'India doesn't need to ban Int'l flights or impose lockdown'

BF.7 is a sub-lineage of the Omicron variant BA.5 and has the strongest infection ability since it is highly transmissible.
Representative image
Representative image

NEW DELHI: India's present Covid scenario does not warrant restricting international flights or imposing a lockdown, but there is a need for strengthened surveillance and vigilance in view of the rise in cases in some countries, experts have said.

They also said that a fresh outbreak of severe Covid cases and hospitalisation is unlikely as people in India have the advantage of 'hybrid immunity' i.e. natural immunity due to infection reinforced by vaccination.

''Overall, there is no increase in Covid caseload and India currently is in a comfortable situation. Under present circumstances, there is no need to restrict international flights or impose a lockdown,'' Dr Randeep Guleria, a former AIIMS director, told PTI on Friday.

Past experiences show that banning flights is not effective in halting the transmission of infection, he said. ''Moreover, data suggests that the Omicron sub-variant BF.7, which is driving the surge in China, has already been found in our country.''

Asked whether a lockdown could be needed in the coming days, Dr Guleria said, ''A fresh outbreak of severe Covid cases and hospitalisation is unlikely as the Indian population already has hybrid immunity because of a very good vaccination coverage and natural infection.'' ''Considering the current situation and a good degree of hybrid immunity in the population, there does not seem to be a need for a lockdown,'' Dr Guleria said.

Dr Neeraj Gupta, a professor in the Department of Pulmonary, critical care and sleep medicine at Safdarjung Hospital, said India needs to exercise caution given the surge of Covid cases in China and some other countries but a ''lockdown-like situation is not envisaged in near future given the current India scenario''.

''Covid-appropriate behaviour needs to be reinforced since complacency has crept in because of very low number of Covid positive cases. We cannot be slack given the global scenario since the pandemic is still not over,'' he said.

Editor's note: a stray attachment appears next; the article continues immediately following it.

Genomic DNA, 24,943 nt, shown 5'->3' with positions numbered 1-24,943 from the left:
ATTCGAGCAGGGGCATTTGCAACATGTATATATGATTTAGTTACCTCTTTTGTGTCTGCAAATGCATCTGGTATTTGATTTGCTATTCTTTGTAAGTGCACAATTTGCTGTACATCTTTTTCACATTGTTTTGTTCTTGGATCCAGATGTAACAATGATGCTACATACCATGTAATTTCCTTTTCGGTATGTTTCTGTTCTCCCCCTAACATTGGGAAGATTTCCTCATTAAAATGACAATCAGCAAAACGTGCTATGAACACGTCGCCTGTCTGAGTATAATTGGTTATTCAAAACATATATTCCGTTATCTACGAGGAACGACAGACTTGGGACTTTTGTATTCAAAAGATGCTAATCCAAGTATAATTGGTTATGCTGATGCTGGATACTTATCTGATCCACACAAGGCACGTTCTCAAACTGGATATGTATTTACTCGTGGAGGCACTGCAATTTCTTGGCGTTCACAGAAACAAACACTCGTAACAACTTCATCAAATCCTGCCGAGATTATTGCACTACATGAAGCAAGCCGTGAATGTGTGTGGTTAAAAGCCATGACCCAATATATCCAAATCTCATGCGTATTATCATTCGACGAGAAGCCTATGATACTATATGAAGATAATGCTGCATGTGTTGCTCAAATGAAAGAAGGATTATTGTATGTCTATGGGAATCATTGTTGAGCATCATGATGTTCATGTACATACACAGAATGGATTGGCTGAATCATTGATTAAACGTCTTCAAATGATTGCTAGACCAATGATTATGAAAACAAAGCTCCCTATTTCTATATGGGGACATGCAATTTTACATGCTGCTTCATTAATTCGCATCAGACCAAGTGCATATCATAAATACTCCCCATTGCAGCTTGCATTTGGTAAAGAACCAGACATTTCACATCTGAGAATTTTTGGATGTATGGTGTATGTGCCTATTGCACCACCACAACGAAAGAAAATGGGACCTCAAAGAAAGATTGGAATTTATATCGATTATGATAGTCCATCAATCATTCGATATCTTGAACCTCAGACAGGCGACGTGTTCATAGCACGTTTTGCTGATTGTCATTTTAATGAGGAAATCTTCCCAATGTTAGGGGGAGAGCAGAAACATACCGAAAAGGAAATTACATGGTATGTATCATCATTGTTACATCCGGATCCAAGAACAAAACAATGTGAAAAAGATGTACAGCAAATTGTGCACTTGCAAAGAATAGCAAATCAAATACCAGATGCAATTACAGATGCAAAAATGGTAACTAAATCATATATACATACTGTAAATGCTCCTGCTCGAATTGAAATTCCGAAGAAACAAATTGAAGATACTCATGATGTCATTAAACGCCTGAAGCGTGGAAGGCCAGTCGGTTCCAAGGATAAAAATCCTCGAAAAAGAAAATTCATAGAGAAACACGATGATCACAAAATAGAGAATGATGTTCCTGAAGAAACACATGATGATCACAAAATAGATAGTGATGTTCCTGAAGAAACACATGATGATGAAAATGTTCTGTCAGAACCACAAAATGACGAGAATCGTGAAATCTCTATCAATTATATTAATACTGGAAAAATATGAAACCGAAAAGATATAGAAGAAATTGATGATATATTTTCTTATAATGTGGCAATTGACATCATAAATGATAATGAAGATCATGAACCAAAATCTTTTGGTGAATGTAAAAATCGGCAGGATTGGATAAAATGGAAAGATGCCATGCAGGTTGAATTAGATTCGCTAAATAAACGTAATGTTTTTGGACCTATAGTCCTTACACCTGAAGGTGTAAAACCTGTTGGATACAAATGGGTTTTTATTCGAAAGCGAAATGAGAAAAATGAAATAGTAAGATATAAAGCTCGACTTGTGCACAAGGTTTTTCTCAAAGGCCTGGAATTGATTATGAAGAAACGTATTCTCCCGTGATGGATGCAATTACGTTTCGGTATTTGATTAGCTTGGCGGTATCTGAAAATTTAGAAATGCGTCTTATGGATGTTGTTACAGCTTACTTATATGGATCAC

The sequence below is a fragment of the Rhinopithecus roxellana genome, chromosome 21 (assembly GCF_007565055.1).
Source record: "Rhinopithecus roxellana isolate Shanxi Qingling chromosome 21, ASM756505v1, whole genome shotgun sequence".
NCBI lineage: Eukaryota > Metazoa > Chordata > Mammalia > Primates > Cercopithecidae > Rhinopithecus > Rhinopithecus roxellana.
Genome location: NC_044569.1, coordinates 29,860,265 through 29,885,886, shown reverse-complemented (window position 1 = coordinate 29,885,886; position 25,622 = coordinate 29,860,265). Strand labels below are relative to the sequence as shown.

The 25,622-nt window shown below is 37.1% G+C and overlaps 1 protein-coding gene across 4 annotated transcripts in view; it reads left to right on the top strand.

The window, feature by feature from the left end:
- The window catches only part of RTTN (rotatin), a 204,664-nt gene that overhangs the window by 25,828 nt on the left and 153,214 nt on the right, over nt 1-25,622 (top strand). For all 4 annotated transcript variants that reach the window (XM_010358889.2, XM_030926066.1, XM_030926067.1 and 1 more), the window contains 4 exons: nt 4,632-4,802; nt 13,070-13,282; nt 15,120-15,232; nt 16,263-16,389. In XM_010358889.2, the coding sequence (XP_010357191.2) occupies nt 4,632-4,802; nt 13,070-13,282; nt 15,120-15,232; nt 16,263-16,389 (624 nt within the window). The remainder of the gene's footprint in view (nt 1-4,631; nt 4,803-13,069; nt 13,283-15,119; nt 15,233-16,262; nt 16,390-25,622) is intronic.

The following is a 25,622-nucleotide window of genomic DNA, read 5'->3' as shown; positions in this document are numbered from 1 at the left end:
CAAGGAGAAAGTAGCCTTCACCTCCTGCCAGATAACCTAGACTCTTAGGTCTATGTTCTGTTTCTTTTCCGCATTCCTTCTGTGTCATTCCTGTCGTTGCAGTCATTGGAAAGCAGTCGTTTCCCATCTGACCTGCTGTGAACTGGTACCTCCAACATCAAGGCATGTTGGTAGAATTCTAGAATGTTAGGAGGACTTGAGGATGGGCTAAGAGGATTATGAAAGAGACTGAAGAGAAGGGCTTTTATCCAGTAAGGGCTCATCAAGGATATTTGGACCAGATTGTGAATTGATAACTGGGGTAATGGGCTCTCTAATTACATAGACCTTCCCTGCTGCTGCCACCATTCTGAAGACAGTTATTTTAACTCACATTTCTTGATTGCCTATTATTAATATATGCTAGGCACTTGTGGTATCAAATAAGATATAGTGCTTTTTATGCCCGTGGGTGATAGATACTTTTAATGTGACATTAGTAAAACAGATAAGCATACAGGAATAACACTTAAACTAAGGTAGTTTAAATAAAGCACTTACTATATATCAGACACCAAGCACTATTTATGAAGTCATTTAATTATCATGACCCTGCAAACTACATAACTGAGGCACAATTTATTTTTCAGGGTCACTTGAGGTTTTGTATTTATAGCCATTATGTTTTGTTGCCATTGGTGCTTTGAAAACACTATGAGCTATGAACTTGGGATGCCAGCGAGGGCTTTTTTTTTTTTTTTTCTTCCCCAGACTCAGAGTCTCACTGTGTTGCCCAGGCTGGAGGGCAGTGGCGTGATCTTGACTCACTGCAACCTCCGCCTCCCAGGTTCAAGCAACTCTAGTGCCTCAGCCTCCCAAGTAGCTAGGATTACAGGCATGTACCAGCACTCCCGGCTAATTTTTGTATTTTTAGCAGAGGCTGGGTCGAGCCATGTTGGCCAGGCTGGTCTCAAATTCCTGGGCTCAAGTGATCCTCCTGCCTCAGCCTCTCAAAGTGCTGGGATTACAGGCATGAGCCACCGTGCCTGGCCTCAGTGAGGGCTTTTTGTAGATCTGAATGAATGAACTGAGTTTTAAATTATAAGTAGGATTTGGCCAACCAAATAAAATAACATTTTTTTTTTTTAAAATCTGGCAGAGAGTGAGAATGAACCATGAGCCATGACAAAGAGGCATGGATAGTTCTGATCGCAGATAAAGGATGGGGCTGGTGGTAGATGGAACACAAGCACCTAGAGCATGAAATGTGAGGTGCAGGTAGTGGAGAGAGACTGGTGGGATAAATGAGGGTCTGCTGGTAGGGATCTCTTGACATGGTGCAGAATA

He added 'hybrid immunity' makes a person more secure against future infections with morbidity/mortality benefits. ''India has the advantage due to citizens taking voluntary actions like prevention, early diagnosis and good vaccination strategy,'' he told PTI.

He also opined China comparatively is more vulnerable right now possibly because of low natural immunity, ''poor vaccination strategy where young and healthy people were prioritised rather than older and vulnerable population, and lower vaccine efficiency''.

Their population may be less immune and more vulnerable also due to the country's strict lockdown mechanism, he said.

Dr Chandrakant Lahariya, a physician and an epidemiologist, said the experience of last three years has shown that while travel restrictions delayed the transmission of virus, it has no role anymore. In fact, it cannot stop the transmission and moreover, by the time a new variant is detected, it already reaches to different parts of the world, he said.

''We had seen this a year ago with the Omicron variant. Clearly, travel bans have no role anymore. And secondly India has over 250 sub-variants of Omicron already. And, therefore, the most rational approach is to random sampling -- with no mandates and minimal inconvenience to passengers -- for incoming international passengers. The purpose would be to keep track of emerging covid sub-variants,'' he said.

The current Covid situation in India is under control and there are no reasons to panic, said Dr N K Arora, the chairperson of National Technical Advisory Group on Immunization (NTAGI). He, however, added people must follow Covid-appropriate behaviour and those eligible should take the precaution dose.

Amid a spurt in cases in Japan, United States of America, South Korea, Brazil, France and China, India has stepped surveillance and genome sequencing of covid positive samples. Chinese cities are currently hit by the highly transmissible Omicron strain mostly BF.7 which is the main variant spreading in Beijing and is contributing to a wider surge of infections in that country.

BF.7 is a sub-lineage of the Omicron variant BA.5 and has the strongest infection ability since it is highly transmissible. It has a shorter incubation period, and has a higher capacity to cause reinfection or infect even those vaccinated.

Also, 97 per cent of the India's eligible population have been administered the first dose while 90 per cent have taken the second as well. But, only 27 per cent of the eligible population has taken the precaution dose.

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